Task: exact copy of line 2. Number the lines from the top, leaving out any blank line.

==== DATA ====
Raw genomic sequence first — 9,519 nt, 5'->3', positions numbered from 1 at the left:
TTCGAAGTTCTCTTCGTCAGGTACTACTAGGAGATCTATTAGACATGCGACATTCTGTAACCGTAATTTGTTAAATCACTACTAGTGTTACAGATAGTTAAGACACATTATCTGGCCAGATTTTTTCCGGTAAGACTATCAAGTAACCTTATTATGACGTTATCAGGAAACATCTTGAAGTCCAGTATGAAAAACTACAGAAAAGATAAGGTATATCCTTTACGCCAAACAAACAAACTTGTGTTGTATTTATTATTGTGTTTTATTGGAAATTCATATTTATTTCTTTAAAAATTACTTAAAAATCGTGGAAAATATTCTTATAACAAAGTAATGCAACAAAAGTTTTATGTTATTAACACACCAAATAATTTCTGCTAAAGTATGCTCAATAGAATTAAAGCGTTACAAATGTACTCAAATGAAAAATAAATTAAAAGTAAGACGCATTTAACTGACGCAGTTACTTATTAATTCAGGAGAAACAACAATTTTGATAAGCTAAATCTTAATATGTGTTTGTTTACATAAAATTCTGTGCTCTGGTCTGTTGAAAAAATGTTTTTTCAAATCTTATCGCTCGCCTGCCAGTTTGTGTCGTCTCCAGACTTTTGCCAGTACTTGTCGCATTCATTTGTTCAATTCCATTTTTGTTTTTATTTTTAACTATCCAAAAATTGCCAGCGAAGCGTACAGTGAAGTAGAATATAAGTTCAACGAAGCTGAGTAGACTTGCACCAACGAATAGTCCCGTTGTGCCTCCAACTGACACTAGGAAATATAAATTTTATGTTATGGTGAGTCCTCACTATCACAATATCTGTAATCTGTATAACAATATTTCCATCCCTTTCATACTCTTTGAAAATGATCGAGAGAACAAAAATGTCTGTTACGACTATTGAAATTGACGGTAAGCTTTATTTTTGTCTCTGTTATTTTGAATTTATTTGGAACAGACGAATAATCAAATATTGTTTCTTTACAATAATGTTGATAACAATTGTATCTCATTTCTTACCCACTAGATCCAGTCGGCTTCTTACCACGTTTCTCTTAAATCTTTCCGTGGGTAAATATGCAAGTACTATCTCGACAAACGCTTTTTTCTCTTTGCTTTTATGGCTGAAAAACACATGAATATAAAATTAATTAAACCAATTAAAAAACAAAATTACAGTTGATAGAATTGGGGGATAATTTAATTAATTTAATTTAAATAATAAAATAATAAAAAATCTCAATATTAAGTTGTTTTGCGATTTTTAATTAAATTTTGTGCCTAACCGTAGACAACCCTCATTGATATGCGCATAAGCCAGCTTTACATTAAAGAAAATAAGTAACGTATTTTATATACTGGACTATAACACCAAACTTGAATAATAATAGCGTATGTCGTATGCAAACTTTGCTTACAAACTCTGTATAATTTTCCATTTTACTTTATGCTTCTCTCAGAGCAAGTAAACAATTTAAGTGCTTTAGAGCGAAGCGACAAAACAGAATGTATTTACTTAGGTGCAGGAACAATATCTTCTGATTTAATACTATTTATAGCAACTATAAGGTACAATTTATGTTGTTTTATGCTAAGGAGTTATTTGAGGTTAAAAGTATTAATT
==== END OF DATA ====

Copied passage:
TTCGAAGTTCTCTTCGTCAGGTACTACTAGGAGATCTATTAGACATGCGACATTCTGTAACCGTAATTTGTTAAATCACTACTAGTGTTACAGATAGTTAAGACACATTATCTGGCCAGATTTTTTCCGGTAAGACTATCAAGTAACCTTATTATGACGTTATCAGGAAACATCTTGAAGTCCAGTATGAAAAACTACAGAAAAGATAAGGTATATCCTTTACGCCAAACAAACAAACTTGTGTTGTATTTATTATTGTGTTTTATTGGAAATTCATATTTATTTCTTTAAAAATTACTTAAAAATCGTGGAAAATATTCTTATAACAAAGTAATGCAACAAAAGTTTTATGTTATTAACACACCAAATAATTTCTGCTAAAGTATGCTCAATAGAATTAAAGCGTTACAAATGTACTCAAATGAAAAATAAATTAAAAGTAAGACGCATTTAACTGACGCAGTTACTTATTAATTCAGGAGAAACAACAATTTTGATAAGCTAAATCTTAATATGTGTTTGTTTACATAAAATTCTGTGCTCTGGTCTGTTGAAAAAATGTTTTTTCAAATCTTATCGCTCGCCTGCCAGTTTGTGTCGTCTCCAGACTTTTGCCAGTACTTGTCGCATTCATTTGTTCAATTCCATTTTTGTTTTTATTTTTAACTATCCAAAAATTGCCAGCGAAGCGTACAGTGAAGTAGAATATAAGTTCAACGAAGCTGAGTAGACTTGCACCAACGAATAGTCCCGTTGTGCCTCCAACTGACACTAGGAAATATAAATTTTATGTTATGGTGAGTCCTCACTATCACAATATCTGTAATCTGTATAACAATATTTCCATCCCTTTCATACTCTTTGAAAATGATCGAGAGAACAAAAATGTCTGTTACGACTATTGAAATTGACGGTAAGCTTTATTTTTGTCTCTGTTATTTTGAATTTATTTGGAACAGACGAATAATCAAATATTGTTTCTTTACAATAATGTTGATAACAATTGTATCTCATTTCTTACCCACTAGATCCAGTCGGCTTCTTACCACGTTTCTCTTAAATCTTTCCGTGGGTAAATATGCAAGTACTATCTCGACAAACGCTTTTTTCTCTTTGCTTTTATGGCTGAAAAACACATGAATATAAAATTAATTAAACCAATTAAAAAACAAAATTACAGTTGATAGAATTGGGGGATAATTTAATTAATTTAATTTAAATAATAAAATAATAAAAAATCTCAATATTAAGTTGTTTTGCGATTTTTAATTAAATTTTGTGCCTAACCGTAGACAACCCTCATTGATATGCGCATAAGCCAGCTTTACATTAAAGAAAATAAGTAACGTATTTTATATACTGGACTATAACACCAAACTTGAATAATAATAGCGTATGTCGTATGCAAACTTTGCTTACAAACTCTGTATAATTTTCCATTTTACTTTATGCTTCTCTCAGAGCAAGTAAACAATTTAAGTGCTTTAGAGCGAAGCGACAAAACAGAATGTATTTACTTAGGTGCAGGAACAATATCTTCTGATTTAATACTATTTATAGCAACTATAAGGTACAATTTATGTTGTTTTATGCTAAGGAGTTATTTGAGGTTAAAAGTATTAATT